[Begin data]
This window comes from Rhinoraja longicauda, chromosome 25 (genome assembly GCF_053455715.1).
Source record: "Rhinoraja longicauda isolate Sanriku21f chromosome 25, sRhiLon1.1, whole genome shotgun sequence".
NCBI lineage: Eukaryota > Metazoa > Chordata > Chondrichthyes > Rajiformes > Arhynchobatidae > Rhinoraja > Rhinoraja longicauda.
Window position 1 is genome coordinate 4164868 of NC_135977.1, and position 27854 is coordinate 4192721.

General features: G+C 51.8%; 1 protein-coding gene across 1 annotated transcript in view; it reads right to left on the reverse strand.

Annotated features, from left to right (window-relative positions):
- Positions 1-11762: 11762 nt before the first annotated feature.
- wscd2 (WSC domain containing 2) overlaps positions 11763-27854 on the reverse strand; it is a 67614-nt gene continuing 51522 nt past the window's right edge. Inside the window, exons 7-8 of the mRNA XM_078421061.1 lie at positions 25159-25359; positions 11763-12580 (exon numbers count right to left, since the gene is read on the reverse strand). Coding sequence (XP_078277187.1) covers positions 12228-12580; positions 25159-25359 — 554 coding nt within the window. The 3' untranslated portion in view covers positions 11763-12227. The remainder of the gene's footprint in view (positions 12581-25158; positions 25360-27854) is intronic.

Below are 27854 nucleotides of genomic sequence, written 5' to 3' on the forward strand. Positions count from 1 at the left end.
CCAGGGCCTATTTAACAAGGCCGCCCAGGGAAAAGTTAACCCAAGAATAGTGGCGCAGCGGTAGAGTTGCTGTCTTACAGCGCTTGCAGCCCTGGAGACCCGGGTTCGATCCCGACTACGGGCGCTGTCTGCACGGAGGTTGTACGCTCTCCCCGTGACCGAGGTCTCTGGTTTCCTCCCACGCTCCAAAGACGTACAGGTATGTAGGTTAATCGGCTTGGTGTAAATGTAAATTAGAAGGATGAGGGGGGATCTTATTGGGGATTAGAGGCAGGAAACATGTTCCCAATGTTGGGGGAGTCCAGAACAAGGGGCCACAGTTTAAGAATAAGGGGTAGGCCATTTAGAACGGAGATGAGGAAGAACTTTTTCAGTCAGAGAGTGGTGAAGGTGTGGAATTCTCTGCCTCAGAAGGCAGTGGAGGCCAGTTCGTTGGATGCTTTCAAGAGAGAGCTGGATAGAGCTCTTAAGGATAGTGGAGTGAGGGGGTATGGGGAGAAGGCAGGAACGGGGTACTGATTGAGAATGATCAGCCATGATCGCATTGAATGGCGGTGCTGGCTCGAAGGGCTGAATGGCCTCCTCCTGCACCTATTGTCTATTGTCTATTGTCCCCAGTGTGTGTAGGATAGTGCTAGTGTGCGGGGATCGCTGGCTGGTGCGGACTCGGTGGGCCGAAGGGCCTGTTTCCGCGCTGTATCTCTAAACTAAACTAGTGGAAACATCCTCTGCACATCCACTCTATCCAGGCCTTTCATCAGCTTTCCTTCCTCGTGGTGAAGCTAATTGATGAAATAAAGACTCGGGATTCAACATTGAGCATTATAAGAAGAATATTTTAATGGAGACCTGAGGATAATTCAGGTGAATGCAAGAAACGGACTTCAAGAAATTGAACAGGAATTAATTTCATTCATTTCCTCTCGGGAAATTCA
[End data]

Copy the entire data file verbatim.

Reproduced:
This window comes from Rhinoraja longicauda, chromosome 25 (genome assembly GCF_053455715.1).
Source record: "Rhinoraja longicauda isolate Sanriku21f chromosome 25, sRhiLon1.1, whole genome shotgun sequence".
NCBI lineage: Eukaryota > Metazoa > Chordata > Chondrichthyes > Rajiformes > Arhynchobatidae > Rhinoraja > Rhinoraja longicauda.
Window position 1 is genome coordinate 4164868 of NC_135977.1, and position 27854 is coordinate 4192721.

General features: G+C 51.8%; 1 protein-coding gene across 1 annotated transcript in view; it reads right to left on the reverse strand.

Annotated features, from left to right (window-relative positions):
- Positions 1-11762: 11762 nt before the first annotated feature.
- wscd2 (WSC domain containing 2) overlaps positions 11763-27854 on the reverse strand; it is a 67614-nt gene continuing 51522 nt past the window's right edge. Inside the window, exons 7-8 of the mRNA XM_078421061.1 lie at positions 25159-25359; positions 11763-12580 (exon numbers count right to left, since the gene is read on the reverse strand). Coding sequence (XP_078277187.1) covers positions 12228-12580; positions 25159-25359 — 554 coding nt within the window. The 3' untranslated portion in view covers positions 11763-12227. The remainder of the gene's footprint in view (positions 12581-25158; positions 25360-27854) is intronic.

Below are 27854 nucleotides of genomic sequence, written 5' to 3' on the forward strand. Positions count from 1 at the left end.
CCAGGGCCTATTTAACAAGGCCGCCCAGGGAAAAGTTAACCCAAGAATAGTGGCGCAGCGGTAGAGTTGCTGTCTTACAGCGCTTGCAGCCCTGGAGACCCGGGTTCGATCCCGACTACGGGCGCTGTCTGCACGGAGGTTGTACGCTCTCCCCGTGACCGAGGTCTCTGGTTTCCTCCCACGCTCCAAAGACGTACAGGTATGTAGGTTAATCGGCTTGGTGTAAATGTAAATTAGAAGGATGAGGGGGGATCTTATTGGGGATTAGAGGCAGGAAACATGTTCCCAATGTTGGGGGAGTCCAGAACAAGGGGCCACAGTTTAAGAATAAGGGGTAGGCCATTTAGAACGGAGATGAGGAAGAACTTTTTCAGTCAGAGAGTGGTGAAGGTGTGGAATTCTCTGCCTCAGAAGGCAGTGGAGGCCAGTTCGTTGGATGCTTTCAAGAGAGAGCTGGATAGAGCTCTTAAGGATAGTGGAGTGAGGGGGTATGGGGAGAAGGCAGGAACGGGGTACTGATTGAGAATGATCAGCCATGATCGCATTGAATGGCGGTGCTGGCTCGAAGGGCTGAATGGCCTCCTCCTGCACCTATTGTCTATTGTCTATTGTCCCCAGTGTGTGTAGGATAGTGCTAGTGTGCGGGGATCGCTGGCTGGTGCGGACTCGGTGGGCCGAAGGGCCTGTTTCCGCGCTGTATCTCTAAACTAAACTAGTGGAAACATCCTCTGCACATCCACTCTATCCAGGCCTTTCATCAGCTTTCCTTCCTCGTGGTGAAGCTAATTGATGAAATAAAGACTCGGGATTCAACATTGAGCATTATAAGAAGAATATTTTAATGGAGACCTGAGGATAATTCAGGTGAATGCAAGAAACGGACTTCAAGAAATTGAACAGGAATTAATTTCATTCATTTCCTCTCGGGAAATTCA